finely: technisch uitgekiend.
...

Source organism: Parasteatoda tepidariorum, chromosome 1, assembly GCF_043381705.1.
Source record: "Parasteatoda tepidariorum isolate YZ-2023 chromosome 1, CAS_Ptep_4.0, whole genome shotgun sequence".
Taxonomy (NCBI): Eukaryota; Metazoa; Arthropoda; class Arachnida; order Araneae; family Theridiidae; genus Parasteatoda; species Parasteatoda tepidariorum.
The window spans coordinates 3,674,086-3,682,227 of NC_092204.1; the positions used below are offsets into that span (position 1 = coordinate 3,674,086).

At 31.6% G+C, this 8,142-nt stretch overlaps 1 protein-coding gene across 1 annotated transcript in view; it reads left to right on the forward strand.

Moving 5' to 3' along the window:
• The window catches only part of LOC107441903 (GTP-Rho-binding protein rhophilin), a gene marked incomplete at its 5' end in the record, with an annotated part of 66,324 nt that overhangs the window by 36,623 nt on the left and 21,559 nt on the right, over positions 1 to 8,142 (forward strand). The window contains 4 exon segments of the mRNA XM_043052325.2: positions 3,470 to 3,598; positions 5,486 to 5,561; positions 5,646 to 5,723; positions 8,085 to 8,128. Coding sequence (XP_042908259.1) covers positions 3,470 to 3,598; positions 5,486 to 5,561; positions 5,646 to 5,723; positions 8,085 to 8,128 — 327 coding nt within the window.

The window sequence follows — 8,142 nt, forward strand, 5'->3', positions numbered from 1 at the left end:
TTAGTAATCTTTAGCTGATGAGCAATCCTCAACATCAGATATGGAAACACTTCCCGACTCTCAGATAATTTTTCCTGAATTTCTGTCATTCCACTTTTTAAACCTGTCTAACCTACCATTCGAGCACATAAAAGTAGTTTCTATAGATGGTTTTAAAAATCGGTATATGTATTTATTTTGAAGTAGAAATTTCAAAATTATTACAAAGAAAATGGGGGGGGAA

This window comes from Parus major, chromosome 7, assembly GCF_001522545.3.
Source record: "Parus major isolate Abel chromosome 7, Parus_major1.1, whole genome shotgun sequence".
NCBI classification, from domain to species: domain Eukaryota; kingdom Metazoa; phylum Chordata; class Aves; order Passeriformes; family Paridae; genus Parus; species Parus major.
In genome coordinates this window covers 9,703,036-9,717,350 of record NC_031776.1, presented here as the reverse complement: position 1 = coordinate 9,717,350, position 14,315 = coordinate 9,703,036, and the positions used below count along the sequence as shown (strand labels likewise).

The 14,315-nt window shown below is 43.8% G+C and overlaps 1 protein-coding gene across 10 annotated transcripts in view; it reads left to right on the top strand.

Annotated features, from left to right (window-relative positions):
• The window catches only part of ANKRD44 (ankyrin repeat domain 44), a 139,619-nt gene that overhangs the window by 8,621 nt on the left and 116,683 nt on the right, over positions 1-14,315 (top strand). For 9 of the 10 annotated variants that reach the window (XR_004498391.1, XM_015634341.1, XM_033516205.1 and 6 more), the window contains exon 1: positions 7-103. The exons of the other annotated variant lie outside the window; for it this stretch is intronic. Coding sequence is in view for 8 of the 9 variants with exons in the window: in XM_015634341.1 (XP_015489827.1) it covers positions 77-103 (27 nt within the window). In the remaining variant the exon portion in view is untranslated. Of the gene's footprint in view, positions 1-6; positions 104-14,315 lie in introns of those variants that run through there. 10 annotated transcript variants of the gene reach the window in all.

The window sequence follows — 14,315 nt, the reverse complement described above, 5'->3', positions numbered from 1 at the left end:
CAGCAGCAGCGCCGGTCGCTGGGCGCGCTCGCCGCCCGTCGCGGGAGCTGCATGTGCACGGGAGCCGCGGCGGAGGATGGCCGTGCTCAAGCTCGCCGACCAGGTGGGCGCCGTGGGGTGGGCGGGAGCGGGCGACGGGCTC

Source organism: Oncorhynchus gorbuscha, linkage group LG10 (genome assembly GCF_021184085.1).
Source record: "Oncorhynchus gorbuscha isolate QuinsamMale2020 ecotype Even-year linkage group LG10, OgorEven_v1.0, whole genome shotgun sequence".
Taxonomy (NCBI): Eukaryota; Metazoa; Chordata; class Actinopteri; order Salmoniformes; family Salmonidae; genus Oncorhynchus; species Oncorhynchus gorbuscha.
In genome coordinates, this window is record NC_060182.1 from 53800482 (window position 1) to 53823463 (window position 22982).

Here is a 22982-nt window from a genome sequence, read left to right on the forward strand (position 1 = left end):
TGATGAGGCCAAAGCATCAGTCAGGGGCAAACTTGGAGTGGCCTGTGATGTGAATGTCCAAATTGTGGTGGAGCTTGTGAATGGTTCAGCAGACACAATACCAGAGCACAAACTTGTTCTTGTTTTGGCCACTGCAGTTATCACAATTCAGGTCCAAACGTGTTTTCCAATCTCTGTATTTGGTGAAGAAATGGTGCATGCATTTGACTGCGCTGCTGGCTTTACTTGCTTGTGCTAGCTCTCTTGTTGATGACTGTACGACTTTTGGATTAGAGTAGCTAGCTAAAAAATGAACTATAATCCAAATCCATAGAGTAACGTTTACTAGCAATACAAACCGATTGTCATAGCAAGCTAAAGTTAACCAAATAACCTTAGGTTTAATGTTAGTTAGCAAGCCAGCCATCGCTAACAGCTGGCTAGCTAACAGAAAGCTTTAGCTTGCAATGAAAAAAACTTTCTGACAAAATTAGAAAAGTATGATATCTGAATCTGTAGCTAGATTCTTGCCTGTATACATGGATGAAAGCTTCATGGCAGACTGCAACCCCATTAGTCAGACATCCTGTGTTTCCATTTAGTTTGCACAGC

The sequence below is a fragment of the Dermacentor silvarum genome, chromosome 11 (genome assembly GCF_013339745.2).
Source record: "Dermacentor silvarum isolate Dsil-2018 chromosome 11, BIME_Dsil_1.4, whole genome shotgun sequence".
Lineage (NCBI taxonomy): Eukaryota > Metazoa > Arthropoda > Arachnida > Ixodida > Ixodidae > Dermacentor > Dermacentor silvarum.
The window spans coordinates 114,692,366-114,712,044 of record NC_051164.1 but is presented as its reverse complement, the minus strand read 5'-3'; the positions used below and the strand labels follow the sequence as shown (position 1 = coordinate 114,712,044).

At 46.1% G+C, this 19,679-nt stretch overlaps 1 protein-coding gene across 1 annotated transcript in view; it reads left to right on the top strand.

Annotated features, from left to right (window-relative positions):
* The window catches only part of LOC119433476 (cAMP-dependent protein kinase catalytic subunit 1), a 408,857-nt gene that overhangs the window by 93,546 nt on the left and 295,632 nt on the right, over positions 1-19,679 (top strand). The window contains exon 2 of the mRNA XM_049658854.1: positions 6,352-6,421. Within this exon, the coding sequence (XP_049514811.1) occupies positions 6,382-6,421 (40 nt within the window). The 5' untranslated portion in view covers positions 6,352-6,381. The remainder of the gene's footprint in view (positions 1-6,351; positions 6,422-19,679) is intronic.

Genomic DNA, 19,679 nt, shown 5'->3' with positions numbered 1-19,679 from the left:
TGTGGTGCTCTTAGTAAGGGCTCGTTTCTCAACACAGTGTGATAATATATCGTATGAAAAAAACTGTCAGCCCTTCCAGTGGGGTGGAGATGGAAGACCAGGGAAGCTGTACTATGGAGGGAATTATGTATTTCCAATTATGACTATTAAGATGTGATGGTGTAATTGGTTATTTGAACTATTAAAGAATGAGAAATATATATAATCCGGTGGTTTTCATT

finely: technisch uitgekiend. floating voter: zwevende kiezer, onbesliste kiezer. mailshot: briefkaart. the odds are: naar alle waarschijnlijkheid. set in one's ways: met vaste gewoonten. sophistication: perfectie. to target: mikken op. volatile: veranderlijk. Although the odds are that the Labour government will win the upcoming election in Britain (see magazine article), it is not certain. The Conservatives could win it too. The third party, the Liberal Democrats, could do very well and, as a result, nobody could win it. The recent electoral history of Britain - four wins in a row for the Conservatives (1979, 1983, 1987, 1992) followed by two wins in a row for Labour (1997, 2001) and a third in prospect - might give a false impression of stability in British voting habits. In fact, the voting public is more volatile now than it has been for at least 60 years. Through most of the 20th century, politics was very much about tribal loyalties, so people's voting habits were fairly predictable. Almost all the middle and upper classes and a minority of the working class people always voted Conservative; most working class people always voted Labour. Election campaigns, therefore, were conceived as a competition to win the hearts and minds of the very small proportion of people who were not set in their voting ways. These 'floating voters' were held to be the key to victory. But class loyalties have been weakening and the public at large has lapsed into a general political apathy. Floating voters are no longer a tiny minority. In fact, polls taken in March suggest that a majority had not made up their minds which way to vote at this election - or whether to vote at all. This new diversity makes it difficult for the parties to decide where to focus their energies during the campaign. There are so many possibilities. Luckily for them, modern technology and research has made possible a degree of sophistication in targeting particular voters that would have been unimaginable only 20 years ago. They know how much people earn, where they shop, what they buy there and all kinds of other information, armed with which they think they can predict what is politically important to each household. All they need to know is your address. In the past, even the most detailed sociological typologies of British society divided the population into only about eight social groups. They now identify about 60 different social types. This election campaign, therefore, is being characterised by tele-sales style marketing and finely targeted mailshots.